Thursday March 21, 2019

Find out how our Immune System is related to Brain Functioning

The scientists found that immune system signalling can directly affect, and even change, social behaviour in mice and other model animals.

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Connection between Brain and Immune System. Image Source: www.deccanchronicle.com
  • The researchers developed and employed a novel systems-biology approach to investigate the complex dialogue between immune signalling and brain function in health and disease
  • The researchers predicted an unexpected role for interferon gamma (IFN-?), an important substance secreted by immune cells, in promoting social brain functions
  • Restoring of IFN-?-signalling in the brain normalised brain activity and social behaviour

A new research suggests that neurological diseases such as autism-spectrum disorders and schizophrenia can be caused by malfunctioning of immune system

Autism: A Neurological Disease. Image Source: www.americanhealthreview.com
Autism: A Neurological Disease. Image Source: www.americanhealthreview.com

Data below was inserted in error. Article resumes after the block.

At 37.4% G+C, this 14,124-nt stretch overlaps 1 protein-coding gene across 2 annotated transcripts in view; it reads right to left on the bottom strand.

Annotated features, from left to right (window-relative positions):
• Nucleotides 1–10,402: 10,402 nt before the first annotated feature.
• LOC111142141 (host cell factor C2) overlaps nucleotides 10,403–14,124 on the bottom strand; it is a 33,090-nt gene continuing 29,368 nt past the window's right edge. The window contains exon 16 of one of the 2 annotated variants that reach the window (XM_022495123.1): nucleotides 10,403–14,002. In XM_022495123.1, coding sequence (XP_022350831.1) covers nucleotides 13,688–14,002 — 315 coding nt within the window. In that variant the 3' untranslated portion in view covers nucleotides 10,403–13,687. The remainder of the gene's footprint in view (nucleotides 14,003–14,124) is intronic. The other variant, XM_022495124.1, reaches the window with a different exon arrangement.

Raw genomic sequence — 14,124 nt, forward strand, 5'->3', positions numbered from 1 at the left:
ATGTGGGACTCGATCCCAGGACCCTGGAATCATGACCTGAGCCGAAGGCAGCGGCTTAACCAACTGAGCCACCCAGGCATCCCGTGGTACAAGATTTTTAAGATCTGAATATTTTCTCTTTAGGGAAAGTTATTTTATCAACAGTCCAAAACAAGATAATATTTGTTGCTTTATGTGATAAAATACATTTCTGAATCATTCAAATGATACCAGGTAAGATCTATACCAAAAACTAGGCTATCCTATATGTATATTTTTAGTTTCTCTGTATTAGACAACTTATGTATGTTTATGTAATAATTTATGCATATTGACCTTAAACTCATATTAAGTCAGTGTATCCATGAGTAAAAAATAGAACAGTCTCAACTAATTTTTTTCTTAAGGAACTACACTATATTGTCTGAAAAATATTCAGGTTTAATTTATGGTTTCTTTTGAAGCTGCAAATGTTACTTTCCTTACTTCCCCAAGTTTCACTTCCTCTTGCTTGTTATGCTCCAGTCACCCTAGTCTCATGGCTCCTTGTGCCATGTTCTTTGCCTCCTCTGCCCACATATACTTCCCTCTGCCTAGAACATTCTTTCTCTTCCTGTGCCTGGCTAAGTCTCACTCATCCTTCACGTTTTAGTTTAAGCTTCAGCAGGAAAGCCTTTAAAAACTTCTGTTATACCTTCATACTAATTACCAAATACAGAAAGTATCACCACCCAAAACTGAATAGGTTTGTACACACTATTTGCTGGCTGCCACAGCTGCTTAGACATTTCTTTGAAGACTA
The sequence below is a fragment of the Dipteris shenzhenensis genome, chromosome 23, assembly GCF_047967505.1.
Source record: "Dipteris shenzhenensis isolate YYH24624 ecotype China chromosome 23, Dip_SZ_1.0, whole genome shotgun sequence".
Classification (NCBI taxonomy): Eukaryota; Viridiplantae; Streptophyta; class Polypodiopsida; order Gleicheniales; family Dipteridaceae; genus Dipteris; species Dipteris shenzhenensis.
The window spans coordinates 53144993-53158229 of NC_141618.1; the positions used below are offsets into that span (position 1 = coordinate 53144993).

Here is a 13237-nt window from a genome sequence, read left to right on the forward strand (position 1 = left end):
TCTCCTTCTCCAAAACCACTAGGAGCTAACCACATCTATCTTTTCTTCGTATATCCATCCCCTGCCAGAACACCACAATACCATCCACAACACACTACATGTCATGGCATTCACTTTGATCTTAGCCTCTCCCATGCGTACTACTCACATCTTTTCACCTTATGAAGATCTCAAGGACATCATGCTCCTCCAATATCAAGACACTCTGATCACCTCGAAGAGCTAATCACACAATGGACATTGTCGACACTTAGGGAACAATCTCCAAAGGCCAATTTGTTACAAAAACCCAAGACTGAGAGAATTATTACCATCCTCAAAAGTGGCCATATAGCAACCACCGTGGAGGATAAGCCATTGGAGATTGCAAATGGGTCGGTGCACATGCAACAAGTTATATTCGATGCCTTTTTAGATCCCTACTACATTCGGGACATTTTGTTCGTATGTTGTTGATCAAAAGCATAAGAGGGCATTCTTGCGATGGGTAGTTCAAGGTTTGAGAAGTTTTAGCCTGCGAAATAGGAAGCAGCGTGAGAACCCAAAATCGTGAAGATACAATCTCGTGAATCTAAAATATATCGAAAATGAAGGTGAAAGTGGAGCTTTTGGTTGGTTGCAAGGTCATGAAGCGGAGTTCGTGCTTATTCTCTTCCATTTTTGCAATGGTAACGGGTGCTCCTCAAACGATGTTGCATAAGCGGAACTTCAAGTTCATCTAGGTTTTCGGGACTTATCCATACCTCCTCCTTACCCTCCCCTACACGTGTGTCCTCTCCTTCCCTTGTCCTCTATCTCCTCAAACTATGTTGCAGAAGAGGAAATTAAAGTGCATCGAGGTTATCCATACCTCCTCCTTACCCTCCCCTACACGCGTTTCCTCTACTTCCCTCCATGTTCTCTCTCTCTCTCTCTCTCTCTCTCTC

“Our findings contribute to a deeper understanding of social dysfunction in neurological disorders, such as autism and schizophrenia, and may open new avenues for therapeutic approaches,” said Vladimir Litvak, Assistant Professor at the University of Massachusetts Medical School in the US.

The study was published in the journal Nature.

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The researchers developed and employed a novel systems-biology approach to investigate the complex dialogue between immune signalling and brain function in health and disease.

Immune defence. Image Source: www.huffingtonpost.ca
Immune defence. Image Source: www.huffingtonpost.ca

Using this approach, the scientists found that immune system signalling can directly affect, and even change, social behaviour in mice and other model animals.

The researchers predicated an unexpected role for interferon gamma (IFN-?), an important substance secreted by immune cells, in promoting social brain functions.